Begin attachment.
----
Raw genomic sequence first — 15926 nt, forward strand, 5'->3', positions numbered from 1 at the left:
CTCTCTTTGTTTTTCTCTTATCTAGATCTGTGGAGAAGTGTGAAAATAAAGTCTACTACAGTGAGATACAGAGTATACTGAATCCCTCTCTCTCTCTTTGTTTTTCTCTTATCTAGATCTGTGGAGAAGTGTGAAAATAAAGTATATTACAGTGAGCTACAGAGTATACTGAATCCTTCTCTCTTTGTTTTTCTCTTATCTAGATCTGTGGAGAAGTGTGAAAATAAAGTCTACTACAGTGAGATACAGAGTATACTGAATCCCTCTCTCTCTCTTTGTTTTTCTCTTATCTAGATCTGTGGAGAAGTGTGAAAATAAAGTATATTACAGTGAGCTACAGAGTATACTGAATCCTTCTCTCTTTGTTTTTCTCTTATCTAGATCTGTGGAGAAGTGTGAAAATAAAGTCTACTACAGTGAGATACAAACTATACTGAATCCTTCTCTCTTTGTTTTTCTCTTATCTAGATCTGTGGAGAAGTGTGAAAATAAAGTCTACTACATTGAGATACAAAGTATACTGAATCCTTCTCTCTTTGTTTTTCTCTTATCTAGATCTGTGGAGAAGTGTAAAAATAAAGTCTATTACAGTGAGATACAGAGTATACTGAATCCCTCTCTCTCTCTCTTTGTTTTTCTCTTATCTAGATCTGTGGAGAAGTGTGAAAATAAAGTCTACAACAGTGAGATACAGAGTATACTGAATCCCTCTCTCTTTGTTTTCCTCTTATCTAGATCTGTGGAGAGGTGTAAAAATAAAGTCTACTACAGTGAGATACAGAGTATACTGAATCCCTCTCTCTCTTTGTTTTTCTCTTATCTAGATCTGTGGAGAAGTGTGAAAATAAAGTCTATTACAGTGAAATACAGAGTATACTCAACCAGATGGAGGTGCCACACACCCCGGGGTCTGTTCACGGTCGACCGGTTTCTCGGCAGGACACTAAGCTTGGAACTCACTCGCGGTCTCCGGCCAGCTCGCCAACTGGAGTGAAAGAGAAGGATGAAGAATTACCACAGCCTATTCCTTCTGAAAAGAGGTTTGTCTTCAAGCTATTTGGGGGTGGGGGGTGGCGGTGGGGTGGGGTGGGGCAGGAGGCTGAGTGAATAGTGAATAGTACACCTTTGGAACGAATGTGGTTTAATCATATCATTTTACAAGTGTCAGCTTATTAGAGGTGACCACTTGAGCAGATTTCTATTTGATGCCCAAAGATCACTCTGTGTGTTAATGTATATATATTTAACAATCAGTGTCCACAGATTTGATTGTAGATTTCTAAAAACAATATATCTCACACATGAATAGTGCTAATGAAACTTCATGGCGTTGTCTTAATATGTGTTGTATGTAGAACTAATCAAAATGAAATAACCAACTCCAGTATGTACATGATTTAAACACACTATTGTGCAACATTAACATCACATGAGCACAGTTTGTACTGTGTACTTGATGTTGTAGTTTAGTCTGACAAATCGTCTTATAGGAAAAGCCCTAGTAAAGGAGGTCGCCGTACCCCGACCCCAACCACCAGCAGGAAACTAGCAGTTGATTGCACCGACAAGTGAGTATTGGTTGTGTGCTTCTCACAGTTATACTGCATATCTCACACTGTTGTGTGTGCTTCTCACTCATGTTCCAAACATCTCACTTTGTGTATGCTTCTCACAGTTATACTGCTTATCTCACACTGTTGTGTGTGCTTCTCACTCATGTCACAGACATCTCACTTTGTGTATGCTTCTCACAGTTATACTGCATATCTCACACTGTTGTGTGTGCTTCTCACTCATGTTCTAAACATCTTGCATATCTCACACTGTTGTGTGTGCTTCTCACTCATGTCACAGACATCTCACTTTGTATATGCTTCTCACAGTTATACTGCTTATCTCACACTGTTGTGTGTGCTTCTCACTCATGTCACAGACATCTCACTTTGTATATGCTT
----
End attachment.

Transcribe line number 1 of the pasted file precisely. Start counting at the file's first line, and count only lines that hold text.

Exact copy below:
Raw genomic sequence first — 15926 nt, forward strand, 5'->3', positions numbered from 1 at the left: